“This means that you do not have to apply for your rights: if you are in scope of the Withdrawal Agreement, then you already have your rights by force of law,” said Bristow.

“Getting an Aufenthaltsdokument-GB does not change the rights you have, nor does the card itself give you these rights. However, the card is the best possible evidence that you are covered by the Withdrawal Agreement and you will be expected to be able to prove this from time to time – eg at the border or by your employer. Having one will make your life a whole lot easier.”

READ ALSO: Britons in Europe face Brexit deadlines with many yet to apply for residency 

What if Brits don’t have a card by June 30th?

Even though the German government has asked British people to notify their local Ausländerbehörde of their residence by June 30th, experts say people shouldn’t panic if they haven’t had their meeting with the immigration office by then – or received their card.

“Try not to worry if you haven’t received the actual card by then. In quite a few areas it will take many months to process everyone’s requests for the new card and then it can take 6-8 weeks for the card to be printed,” said Bristow.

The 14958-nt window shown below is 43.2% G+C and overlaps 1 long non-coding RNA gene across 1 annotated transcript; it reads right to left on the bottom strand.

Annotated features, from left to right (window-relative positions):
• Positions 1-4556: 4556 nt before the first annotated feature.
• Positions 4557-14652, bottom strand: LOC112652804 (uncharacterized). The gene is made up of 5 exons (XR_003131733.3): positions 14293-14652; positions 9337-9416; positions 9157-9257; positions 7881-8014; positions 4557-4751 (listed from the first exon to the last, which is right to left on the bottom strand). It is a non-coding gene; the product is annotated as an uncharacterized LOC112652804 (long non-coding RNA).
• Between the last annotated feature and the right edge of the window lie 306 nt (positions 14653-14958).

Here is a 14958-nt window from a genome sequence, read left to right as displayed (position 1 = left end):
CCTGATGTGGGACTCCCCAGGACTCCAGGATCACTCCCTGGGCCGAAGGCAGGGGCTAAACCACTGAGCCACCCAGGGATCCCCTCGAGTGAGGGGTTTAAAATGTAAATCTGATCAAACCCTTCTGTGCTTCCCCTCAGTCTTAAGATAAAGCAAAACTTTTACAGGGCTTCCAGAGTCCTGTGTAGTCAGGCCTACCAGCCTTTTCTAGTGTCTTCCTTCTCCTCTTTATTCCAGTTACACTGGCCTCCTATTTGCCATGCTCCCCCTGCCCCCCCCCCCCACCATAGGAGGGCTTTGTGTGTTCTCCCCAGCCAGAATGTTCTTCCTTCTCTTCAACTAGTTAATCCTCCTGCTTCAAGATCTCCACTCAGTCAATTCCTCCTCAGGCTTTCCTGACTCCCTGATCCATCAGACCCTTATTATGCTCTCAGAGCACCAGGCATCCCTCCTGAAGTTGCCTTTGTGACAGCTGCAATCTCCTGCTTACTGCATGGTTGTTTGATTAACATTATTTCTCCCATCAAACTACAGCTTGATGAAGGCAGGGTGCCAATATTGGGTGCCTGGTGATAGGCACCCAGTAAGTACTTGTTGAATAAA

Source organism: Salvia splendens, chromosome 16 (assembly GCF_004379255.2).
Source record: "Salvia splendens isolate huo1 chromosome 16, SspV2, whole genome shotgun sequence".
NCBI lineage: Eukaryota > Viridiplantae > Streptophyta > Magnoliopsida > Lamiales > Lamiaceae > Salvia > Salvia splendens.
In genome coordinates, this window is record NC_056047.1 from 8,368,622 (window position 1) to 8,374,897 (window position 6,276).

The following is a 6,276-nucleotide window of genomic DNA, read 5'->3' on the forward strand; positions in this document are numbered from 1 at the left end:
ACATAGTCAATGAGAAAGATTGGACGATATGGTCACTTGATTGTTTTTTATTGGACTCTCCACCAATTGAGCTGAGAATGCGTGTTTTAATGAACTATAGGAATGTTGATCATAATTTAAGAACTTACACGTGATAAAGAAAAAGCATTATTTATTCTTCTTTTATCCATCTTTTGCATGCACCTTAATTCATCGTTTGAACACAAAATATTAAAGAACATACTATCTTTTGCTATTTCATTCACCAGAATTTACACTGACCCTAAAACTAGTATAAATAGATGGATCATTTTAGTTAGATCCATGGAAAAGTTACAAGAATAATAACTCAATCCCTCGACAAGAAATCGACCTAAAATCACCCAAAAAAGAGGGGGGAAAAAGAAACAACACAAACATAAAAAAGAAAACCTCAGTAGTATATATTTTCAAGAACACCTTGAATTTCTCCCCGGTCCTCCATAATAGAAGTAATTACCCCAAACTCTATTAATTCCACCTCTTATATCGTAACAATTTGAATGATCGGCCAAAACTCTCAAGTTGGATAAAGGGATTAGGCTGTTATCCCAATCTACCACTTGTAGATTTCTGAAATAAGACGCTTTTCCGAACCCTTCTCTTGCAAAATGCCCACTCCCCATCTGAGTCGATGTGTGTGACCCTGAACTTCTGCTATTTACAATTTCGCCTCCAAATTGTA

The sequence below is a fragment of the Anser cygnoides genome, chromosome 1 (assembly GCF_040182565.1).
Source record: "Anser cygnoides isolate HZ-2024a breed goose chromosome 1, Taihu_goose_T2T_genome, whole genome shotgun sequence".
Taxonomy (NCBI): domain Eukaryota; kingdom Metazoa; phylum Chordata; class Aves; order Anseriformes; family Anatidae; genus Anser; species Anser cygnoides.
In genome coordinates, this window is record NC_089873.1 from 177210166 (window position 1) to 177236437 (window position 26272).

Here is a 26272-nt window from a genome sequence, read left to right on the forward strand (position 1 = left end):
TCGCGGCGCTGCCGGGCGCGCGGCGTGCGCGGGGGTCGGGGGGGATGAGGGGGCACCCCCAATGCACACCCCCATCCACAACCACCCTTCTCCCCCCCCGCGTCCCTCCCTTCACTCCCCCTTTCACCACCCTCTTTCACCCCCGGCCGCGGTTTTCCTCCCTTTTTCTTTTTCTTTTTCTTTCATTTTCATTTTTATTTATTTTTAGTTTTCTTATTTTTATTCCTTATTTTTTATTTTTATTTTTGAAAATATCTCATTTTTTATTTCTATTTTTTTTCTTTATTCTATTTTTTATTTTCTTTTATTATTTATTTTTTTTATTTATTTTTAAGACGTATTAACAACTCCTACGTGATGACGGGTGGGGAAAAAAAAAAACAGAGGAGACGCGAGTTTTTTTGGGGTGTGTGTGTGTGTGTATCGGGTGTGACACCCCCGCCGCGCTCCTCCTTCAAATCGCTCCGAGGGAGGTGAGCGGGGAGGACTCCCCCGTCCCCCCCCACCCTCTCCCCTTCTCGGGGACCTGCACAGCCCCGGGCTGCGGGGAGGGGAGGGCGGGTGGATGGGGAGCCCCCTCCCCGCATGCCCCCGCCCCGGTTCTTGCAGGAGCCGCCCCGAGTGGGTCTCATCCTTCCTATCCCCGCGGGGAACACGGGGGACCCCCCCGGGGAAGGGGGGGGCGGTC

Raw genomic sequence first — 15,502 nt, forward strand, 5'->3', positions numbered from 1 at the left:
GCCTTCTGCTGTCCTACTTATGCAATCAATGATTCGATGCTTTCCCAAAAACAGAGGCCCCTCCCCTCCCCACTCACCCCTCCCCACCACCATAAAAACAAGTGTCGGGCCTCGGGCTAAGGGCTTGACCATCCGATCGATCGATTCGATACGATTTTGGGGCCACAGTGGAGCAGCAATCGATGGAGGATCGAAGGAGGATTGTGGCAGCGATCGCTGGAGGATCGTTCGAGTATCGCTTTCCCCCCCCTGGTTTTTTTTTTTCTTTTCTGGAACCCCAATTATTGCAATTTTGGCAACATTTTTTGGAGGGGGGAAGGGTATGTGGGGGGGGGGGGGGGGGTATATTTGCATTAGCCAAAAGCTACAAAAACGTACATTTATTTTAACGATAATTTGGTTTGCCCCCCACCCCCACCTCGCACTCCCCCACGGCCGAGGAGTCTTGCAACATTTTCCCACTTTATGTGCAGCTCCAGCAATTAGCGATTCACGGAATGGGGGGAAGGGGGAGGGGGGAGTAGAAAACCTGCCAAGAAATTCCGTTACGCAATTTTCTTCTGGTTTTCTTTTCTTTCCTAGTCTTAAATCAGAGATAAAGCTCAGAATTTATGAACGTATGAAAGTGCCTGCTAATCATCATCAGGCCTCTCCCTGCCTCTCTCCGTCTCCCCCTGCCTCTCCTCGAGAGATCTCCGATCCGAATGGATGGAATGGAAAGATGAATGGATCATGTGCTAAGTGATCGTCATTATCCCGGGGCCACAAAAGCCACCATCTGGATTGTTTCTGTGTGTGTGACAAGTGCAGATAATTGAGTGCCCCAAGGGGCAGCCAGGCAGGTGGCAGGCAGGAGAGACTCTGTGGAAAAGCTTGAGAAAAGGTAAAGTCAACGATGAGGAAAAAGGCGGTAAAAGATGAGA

He added that people may be able to get a temporary certificate – a Fiktionsbescheinigung – as proof of their status if they need it. For example, this could be beneficial if people have to travel for work a lot.

The British in Germany e.V. website has put together a guide on what people need to do if they want further information or support if they encounter difficulties.

For people who have dual British and German citizenship, the German Interior Ministry advises that they do not need this residence document, Bristow said. Those who hold another EU citizenship (eg Irish), are eligible for the Aufenthaltsdokument-GB but the Interior Ministry has advised that you do not need to get one.

Bristow added that people in Germany who have British friends or family living elsewhere in the EU, EEC or Switzerland should check they know their rights. 

“In some other countries, British citizens must apply for a new status before a deadline and if they don’t they will lose all their rights under the Withdrawal Agreement,” said Bristow.
 
“For example in France, Latvia, Luxembourg and Malta, the clock is ticking: British citizens must have applied for the right to stay in those countries by June 30th or face losing their status overnight.
 
Changes for Brits moving after Brexit

Before the Brexit transition ended on December 31st 2020, Brits were able to move to Germany and only needed to register their address – like everyone living in the country, including Germans. 

However, with the end of the Brexit transition period that era is over, and if you are British and planning to move Germany now, you require the same sort of paperwork that was always the rule for non-EU nationals like Americans, Canadians or Australians.

READ ALSO: Post-Brexit visa rules – How can Brits move to Germany in 2021 and beyond